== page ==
Last weekend citizens of Ireland overwhelmingly voted ‘yes’ to the legalisation of same sex marriage through a historic referendum – historic, because Ireland is the first country to legalise same-sex marriage by way of a referendum. Understandably, the endorsement by popular vote of same-sex marriage by a country is seen as a milestone in the steps towards social progress on this issue. And beyond the implications of the referendum for LGBT campaigners and activists, there was also a significant body of best practice with deliberation prompting the referendum through a process of informed and considered discussion – it was a deliberative citizens’ assembly through the Irish Citizens’ Convention (2013) which conceived the referendum in the first place.
So far, so good. Deliberation leading to a referendum, leading to a very positive result for a minority group, endorsed by the majority of voters. What’s not to like? Well, the widespread participation of many in determining the rights of a minority through a simple ‘Yes/No’ vote does present some challenges. And the existence of that method of participation; even its success – does not in and of itself mean that the method is the only one, or the most appropriate one given the issue or the circumstances. Even in light of the overwhelmingly positive result, might we feel that the Ireland referendum was not the best way of engaging citizens and members of the public? There are three reasons for why we might feel that way.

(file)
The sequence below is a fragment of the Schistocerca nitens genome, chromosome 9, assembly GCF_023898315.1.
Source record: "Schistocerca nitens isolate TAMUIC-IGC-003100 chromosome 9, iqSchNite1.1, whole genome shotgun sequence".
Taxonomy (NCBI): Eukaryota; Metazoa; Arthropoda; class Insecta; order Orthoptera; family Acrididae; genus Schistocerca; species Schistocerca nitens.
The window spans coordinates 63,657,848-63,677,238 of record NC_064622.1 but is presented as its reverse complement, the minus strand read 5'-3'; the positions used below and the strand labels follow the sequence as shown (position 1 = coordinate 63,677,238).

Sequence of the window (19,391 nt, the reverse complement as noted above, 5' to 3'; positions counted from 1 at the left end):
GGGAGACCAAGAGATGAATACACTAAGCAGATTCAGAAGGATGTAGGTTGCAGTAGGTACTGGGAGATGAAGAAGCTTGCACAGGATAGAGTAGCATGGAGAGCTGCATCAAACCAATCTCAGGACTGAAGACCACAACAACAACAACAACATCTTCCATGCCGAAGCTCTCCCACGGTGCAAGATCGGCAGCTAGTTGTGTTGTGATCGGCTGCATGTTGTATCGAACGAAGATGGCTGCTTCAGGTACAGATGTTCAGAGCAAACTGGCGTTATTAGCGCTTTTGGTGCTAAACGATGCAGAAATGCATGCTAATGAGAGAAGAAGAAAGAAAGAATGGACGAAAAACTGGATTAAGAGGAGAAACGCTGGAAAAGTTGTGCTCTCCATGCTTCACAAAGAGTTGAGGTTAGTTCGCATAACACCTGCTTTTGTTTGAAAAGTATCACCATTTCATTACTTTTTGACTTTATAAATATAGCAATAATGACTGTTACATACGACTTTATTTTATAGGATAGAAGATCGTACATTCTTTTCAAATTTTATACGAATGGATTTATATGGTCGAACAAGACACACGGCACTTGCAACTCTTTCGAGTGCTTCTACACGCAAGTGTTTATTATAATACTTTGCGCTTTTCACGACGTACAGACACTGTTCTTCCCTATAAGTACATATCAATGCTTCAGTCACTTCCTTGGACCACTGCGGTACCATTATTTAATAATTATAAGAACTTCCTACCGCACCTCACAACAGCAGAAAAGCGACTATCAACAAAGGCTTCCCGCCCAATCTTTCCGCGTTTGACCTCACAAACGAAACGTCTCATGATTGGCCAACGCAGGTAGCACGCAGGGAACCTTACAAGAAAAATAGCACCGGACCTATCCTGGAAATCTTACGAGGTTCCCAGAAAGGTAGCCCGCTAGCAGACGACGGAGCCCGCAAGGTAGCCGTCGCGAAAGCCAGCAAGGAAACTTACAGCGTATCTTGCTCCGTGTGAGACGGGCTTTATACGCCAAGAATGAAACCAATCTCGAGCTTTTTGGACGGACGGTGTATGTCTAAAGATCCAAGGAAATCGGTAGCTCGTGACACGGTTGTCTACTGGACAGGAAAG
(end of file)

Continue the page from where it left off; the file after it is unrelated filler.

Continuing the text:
I’m of course delighted with the outcome of last weekend’s referendum. But while it’s one thing to welcome the outcome of a participatory referendum – it seems to be quite another thing to endorse the approach wholesale – even if the referendum and its outcome is presented as a victory for deliberative democrats and enthusiasts about participation. Perhaps, then, the Ireland moment is a good example of a moment whereby – as colleague Amy Pollard has formerly written, we need to understand that referenda are not the only fruit – and politicians need to broaden the agenda on engaging the public.
photo credit: munice